Clothing launched in 2017. “We saw the need for a capsule collection of elevated essentials – beautiful sleepwear and loungewear, using the best sustainable performance fabrics.” The range is made from volcanic mineral to help maintain the ideal core body temperature of 37.5°C. Although they didn’t secure investment from the ‘Dragons’, Zeffman says the experience was “daunting” but “good fun. We have had some really nice comments (and orders) from a few customers, so it was all worth it.”
be more thoughtful. We have always wanted to create not just a brand but a community, and helping out in this crisis, even in this small way, is another way to contribute to our community.” The entrepreneurs, who came up with the idea for the company at the school gates, were put in touch with UpWrap to see if they could help. “It seemed a no-brainer – we had some offcuts and it was the perfect way for us to make sure they were put to good use.”Cucumber All the company’s products are made within five miles of the founders’ homes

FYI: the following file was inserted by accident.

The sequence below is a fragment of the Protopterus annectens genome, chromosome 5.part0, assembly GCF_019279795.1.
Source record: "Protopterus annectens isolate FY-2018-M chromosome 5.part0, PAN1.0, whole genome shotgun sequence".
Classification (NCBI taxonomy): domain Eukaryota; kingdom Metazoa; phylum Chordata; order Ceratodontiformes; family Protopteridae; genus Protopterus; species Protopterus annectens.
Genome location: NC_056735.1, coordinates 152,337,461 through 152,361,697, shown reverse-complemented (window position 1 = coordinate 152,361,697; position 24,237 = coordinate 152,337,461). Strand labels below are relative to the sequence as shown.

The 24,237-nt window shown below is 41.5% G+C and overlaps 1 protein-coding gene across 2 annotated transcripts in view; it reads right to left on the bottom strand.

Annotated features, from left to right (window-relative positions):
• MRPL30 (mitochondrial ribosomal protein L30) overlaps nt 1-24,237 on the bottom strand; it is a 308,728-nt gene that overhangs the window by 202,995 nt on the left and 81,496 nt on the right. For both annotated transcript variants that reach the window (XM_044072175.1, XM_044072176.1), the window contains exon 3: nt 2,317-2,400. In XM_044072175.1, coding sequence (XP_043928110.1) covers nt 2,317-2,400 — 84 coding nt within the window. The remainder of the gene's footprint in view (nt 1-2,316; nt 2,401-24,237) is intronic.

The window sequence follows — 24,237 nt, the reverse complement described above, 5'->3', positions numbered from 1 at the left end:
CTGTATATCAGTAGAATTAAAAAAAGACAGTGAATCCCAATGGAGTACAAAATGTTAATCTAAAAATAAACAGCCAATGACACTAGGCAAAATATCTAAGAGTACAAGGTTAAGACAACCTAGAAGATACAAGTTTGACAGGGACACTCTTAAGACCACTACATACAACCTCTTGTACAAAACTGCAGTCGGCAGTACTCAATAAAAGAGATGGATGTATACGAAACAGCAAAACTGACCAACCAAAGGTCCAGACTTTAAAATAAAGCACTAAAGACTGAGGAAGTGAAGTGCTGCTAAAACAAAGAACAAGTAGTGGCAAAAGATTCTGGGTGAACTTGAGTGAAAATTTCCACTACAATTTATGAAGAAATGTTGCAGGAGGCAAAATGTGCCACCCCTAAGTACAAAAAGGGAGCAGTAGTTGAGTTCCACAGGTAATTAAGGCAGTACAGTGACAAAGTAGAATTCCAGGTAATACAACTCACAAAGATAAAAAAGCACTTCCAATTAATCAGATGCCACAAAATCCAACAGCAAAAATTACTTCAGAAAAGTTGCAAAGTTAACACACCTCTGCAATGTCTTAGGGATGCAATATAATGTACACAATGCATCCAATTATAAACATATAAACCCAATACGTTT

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14 May 2020 Jewish News
A GUIDE TO GIVING All Aboard collections to resume ‘any day now’ “I have yet to see a house that lacked sufficient storage. The real problem is that we have far more than we need or want.” Marie Kondo Everyone’s had a Marie Kondo moment recently. If you managed to avoid a spring clean before Passover, you’ve probably found some time to sort out that cupboard or spare room in the past few weeks; anything to escape the home schooling, colossal screen time or relentless chores for a few hours.